Hamas, a political party founded to liberate Palestine from Israeli occupation, won the Palestinian parliamentary elections in Gaza in January 2006. After Hamas refused to return a kidnapped Israeli soldier, Galid Shalit, Israel and Egypt instated an air, land and sea blockade of the Gaza Strip in hopes of exhausting Hamas’ resources. The blockade prohibited Palestinian travel to and from Gaza, as well as the import of food, housing supplies, medical equipment, antibiotics, electronics, and even fishing rods. In an effort to weaken Hamas, Israel launched a three-week military campaign to level Gazan infrastructure, bombing factories, hospitals, schools, neighborhoods...and a few Hamas hubs. Thus, while the Israeli government is only in contention with Hamas, it has proven itself willing to deprive Palestinian civilians of medicine, food, and housing; of their basic livelihoods. Such “collective punishment” is illegal under international humanitarian law.
On May 31, 2010, a Gaza flotilla composed of six ships attempted to break through the blockade and supply Gaza with aid. As Israel should not have jurisdiction over Gaza’s water, boat entry was selected as the most peaceful mode of entry. The fleet was seized and obstructed by Israeli naval forces, however the flotilla induced a slew of nations to demand that Israel and Egypt ease or lift the blockade. The next day Egypt partially opened the Rafah border crossing, and on June 17 Israel’s Prime Minister announced that Israel’s security cabinet agreed to relax the blockade and permit the flow of strictly civilian goods over the border. Still, the gamut of goods necessary to strengthen the economy in Gaza are beyond reach, and housing supplies remain limited due to Israel’s fear that Hamas will sequester potential military supplies. With the echoes of progress reverberating throughout communities concerned for Gazan human rights, a second flotilla, Freedom Flotilla II, set sail last month.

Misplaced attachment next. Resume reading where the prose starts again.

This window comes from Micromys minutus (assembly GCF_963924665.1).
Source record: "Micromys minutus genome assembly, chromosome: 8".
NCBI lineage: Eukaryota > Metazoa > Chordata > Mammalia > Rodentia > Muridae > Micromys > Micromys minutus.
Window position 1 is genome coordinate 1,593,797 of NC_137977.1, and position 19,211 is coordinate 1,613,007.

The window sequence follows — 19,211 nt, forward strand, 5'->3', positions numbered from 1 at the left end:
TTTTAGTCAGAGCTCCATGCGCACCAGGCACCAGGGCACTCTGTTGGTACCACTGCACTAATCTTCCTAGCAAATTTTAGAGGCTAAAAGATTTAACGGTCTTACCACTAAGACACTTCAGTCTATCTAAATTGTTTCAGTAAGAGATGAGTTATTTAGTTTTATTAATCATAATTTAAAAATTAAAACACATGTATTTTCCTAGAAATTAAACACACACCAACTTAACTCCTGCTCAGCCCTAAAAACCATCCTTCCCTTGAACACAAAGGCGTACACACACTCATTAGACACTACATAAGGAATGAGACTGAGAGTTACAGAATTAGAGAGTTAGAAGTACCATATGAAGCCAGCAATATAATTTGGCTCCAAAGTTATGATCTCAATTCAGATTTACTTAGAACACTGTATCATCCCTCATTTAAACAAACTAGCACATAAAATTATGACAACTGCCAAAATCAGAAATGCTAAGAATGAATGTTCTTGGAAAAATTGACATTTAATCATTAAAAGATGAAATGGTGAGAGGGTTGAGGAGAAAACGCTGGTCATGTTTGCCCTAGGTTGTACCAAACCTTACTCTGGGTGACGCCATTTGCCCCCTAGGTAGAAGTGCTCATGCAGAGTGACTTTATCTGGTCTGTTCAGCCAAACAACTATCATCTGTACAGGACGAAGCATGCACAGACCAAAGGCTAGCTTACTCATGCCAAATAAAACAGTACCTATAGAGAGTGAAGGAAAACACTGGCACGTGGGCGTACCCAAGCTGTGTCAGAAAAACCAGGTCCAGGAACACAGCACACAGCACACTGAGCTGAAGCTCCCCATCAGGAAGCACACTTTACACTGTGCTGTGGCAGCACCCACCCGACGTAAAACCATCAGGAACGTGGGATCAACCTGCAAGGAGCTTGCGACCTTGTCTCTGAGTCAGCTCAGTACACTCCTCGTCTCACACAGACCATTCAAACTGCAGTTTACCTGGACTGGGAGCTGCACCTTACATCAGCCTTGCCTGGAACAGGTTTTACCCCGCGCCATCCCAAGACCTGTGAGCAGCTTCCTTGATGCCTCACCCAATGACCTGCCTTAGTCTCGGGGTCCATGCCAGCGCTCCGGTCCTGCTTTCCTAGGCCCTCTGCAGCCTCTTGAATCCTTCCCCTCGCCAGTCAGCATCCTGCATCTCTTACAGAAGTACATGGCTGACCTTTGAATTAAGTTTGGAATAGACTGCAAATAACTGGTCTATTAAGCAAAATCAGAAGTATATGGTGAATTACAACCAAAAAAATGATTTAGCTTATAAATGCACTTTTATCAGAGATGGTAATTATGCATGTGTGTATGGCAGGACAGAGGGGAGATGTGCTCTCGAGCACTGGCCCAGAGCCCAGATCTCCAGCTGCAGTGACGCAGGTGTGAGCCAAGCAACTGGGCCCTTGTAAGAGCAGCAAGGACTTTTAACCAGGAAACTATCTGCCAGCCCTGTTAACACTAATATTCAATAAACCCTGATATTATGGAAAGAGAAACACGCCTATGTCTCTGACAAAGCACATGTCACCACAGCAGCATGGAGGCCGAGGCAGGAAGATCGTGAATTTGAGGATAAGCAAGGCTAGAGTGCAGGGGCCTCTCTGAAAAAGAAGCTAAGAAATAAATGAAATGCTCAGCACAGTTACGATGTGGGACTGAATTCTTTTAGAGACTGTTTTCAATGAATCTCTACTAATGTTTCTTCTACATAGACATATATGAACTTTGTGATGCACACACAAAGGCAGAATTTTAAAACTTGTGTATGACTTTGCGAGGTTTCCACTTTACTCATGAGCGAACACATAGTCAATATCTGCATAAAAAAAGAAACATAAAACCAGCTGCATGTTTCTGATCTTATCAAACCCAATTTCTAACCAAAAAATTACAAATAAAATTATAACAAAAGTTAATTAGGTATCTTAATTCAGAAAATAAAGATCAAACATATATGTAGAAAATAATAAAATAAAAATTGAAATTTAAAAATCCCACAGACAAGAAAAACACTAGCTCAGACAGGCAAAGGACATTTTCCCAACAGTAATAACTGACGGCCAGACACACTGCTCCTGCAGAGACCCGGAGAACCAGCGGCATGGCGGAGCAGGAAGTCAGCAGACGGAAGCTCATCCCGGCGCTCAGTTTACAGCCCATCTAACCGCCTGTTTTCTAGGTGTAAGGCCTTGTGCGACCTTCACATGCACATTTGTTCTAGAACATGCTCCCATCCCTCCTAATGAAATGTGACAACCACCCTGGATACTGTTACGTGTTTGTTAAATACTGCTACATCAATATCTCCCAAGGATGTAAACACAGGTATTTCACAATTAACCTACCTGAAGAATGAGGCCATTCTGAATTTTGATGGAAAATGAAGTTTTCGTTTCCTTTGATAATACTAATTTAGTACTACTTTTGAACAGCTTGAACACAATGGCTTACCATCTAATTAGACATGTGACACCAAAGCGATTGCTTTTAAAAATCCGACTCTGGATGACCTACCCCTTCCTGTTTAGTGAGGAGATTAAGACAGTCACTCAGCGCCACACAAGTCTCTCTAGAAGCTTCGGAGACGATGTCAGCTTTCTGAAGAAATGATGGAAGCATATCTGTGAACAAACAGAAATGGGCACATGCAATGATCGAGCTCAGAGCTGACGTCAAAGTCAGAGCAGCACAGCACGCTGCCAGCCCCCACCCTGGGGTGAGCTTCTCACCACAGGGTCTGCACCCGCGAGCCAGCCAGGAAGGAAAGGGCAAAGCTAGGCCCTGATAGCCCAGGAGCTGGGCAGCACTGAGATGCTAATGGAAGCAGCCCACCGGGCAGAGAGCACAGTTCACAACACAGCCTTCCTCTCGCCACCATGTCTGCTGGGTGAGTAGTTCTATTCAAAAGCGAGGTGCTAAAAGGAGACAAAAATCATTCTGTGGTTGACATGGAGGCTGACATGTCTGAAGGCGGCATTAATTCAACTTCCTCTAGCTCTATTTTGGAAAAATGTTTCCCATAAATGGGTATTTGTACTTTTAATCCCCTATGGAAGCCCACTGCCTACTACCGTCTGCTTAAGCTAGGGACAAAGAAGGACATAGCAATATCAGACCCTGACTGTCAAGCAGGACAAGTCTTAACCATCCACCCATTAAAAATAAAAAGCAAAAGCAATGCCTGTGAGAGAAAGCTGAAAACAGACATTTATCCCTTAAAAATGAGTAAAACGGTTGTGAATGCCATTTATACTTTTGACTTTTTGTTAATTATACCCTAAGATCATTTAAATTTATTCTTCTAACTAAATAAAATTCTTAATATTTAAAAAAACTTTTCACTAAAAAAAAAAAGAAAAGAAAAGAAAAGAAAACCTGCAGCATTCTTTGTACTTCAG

Canada’s boat, Tahrir, will join boats from Belgium, Denmark, Germany, Australia and the United States in hopes of providing humanitarian aid to Gaza, and provoking further pressure on Israel to lift the blockade completely. The group Canadian Boat to Gaza (CBG) is an initiative of Canadian civil society committed to direct peaceful action towards ending the imprisonment of 1.6 million Palestinians. Yet Canada remains a steadfast supporter of Israel. The Department of Foreign Affairs and International Trade Canada website advises against attempting to break the naval blockade and warns that Canadian consular officials will not provide consular aid to Canadians who participate in the flotilla. For Canadians, participation in the flotilla is as much a statement to the Harper administration as it is to the Israeli government; there is a disjunction in both nations between civilian needs and administrative priorities.
In a film shot by the CBG, Dr. Mona Al Farra explains that the flotilla will remind the whole world of the daily inhuman practices occurring in the Gaza Strip. Farra, a physician and human rights activist, expressed that ninety-five percent of citizens suffer from Post-Traumatic Stress Disorder, phobias, and mental illnesses, which Gaza does not have the resources to remedy. Rather than destroy Israel, most Gazans want only to lead normal lives, go to school, maintain jobs, and build a home. While the humanitarian aid will be readily welcomed, Farra believes that the international solidarity symbolized by the flotilla will resonate profoundly throughout this tumultuous territory, reminding Gazans that they are not alone in their struggle for freedom.
Yours in Solidarity,
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